Sleepless Beauty (2020 | Russia | 84 minutes | Pavel Khvaleev)
If Sleepless Beauty saw release two decades ago, its attempts at shocking viewers might actually resonate.
But that maligned sub-genre stepchild known as Torture Porn has been a horror fixture since the early 2000’s, and this competent but unremarkable Russian shocker brings nothing new to the table (slab?). Nearly every beat within its 84-minute run time has been done before, and with more efficacy, in a dozen other movies.
Young English teacher Mila (Polina Davydova) has barely hit the door of her flat after purchasing a fish from a grotty pet store, when she’s overpowered and knocked unconscious. She comes to in a foreboding concrete bunker of a room, and soon she’s subjected to numerous forms of physical and psychological torture by a purring female voice on an intercom and a silent, masked thug. Sleep deprivation, in particular, factors into Mila’s torture prominently (hence, the title): In lieu of rest, she’s forced to endure a barrage of ghastly footage, crammed into her skull for eight hours a night via some Oculus-style virtual reality headgear.
For the uninitiated, most Torture Porn is essentially one giant trigger warning, where nuance frequently takes a backseat to lingering violence and sadism. If horror is a genre that often appeals to the same endorphin rush and sense of risk as spicy food, the Torture Porn horror movie is the cinematic equivalent of ingesting a heaping handful of ghost peppers, without a drop of water or milk available to dilute the impact. Sure enough, most of Sleepless Beauty’s remaining run time dutifully follows the Torture Porn template: A protagonist or protagonists endure numerous protracted physical and/or emotional tortures, until they die or escape.
Major content caveats aside, there are some genuinely well-crafted films saddled with this label, and if you’ve got the stomach, the best of them have something to offer beyond blunt-force psychic trauma. Before it became absurdly stupid in its last 20 minutes, Eli Roth’s Hostel (the sub-genre’s first big mainstream hit) actually delivered a creepily effective meditation on American xenophobia. The first Saw movie supercharged its sadistic streak with Rube Goldberg creativity and carefully-orchestrated suspense. And Rob Zombie’s The Devil’s Rejects served up grittily vivid ‘70s atmosphere and an ensemble of great character actors to leaven the sensory assault.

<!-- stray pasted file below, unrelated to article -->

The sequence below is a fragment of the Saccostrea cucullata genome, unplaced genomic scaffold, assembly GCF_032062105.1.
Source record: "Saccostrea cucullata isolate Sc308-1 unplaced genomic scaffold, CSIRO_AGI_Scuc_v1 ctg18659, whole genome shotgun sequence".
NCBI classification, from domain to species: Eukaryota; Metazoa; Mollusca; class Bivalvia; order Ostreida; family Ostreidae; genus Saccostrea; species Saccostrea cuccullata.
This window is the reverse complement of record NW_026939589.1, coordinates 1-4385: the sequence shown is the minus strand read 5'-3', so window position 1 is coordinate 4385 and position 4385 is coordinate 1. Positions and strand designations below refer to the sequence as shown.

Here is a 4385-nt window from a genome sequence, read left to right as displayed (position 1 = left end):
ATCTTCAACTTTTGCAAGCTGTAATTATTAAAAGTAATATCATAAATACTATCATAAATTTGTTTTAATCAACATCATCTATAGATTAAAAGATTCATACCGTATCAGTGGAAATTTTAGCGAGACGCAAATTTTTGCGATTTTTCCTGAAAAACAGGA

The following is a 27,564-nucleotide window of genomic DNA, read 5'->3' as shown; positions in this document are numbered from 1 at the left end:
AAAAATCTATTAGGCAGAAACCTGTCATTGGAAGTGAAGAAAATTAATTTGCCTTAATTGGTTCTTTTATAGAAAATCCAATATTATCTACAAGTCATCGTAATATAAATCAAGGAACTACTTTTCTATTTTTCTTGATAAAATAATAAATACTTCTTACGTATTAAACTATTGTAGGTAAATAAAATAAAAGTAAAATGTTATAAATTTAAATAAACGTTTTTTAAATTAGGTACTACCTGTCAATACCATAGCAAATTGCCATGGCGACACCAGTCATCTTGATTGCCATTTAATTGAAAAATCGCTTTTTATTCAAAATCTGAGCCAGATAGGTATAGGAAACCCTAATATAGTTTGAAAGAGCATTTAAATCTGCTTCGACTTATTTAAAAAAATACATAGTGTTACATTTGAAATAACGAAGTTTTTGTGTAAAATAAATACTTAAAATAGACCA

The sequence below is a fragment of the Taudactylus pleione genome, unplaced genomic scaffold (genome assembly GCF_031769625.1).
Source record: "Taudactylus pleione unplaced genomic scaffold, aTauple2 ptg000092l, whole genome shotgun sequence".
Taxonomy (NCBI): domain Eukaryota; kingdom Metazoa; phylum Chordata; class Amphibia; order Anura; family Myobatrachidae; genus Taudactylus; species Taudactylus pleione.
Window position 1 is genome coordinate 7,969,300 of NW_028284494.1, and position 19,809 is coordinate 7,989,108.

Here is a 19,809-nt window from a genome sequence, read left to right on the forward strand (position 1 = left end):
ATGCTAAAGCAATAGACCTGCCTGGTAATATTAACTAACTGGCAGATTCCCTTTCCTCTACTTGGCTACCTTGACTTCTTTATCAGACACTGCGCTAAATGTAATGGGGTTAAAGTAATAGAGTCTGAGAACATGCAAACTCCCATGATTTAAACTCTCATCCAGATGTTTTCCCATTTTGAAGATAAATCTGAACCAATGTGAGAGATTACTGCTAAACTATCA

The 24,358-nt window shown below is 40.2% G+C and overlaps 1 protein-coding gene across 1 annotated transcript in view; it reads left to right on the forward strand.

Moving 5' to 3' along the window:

Sleepless Beauty, unfortunately, pretty much fails to distinguish itself. There’s an attempt at bookending the mayhem with some political relevance, and at times it flirts with satirically commenting on the internet’s propensity to emotionally numb its users. But any socio-political statements are either half-assed, or so broadly delivered that they may as well be written on a wall, in crayon, by a grade-schooler. The broad and literal attempts at profundity would be excusable if Sleepless Beauty bothered to get into Mila’s head the way her tormentors do. Instead, Aleksandra Khvaleeva’s screenplay never bothers to sculpt her protagonist into anything beyond a tormented cipher.
The movie’s directed by Pavel Khvaleev with undeniable technical skill, but the dingy visual palette nicks Nine Inch Nails videos and Saw with equal slavishness. Worst of all, it occupies an unsatisfying middle ground that’s far too unpleasant for horror civilians, but nowhere near extreme enough to satisfy genre hardcores.
Ironically, the movie’s brief flashes of fevered inspiration occur during Mila’s forced dives down the virtual reality rabbit hole. She’s bombarded by a torrent of psycho-sexual imagery in those moments, and the barrage of gore and surrealism is rendered by animator Jakov Ivanusa in a cut-out style that suggests Terry Gilliam’s old Monty Python animation, abruptly bludgeoned to a pulp by a meth-addled H.R. Giger. Too bad the remaining 99.7% of Sleepless Beauty never comes close to that level of delirious, genuinely disturbing ingenuity.
Cover image, Sleepless Beauty (Credit: Epic Pictures). Now streaming on VOD and Digital, due out on Blu-ray November 17.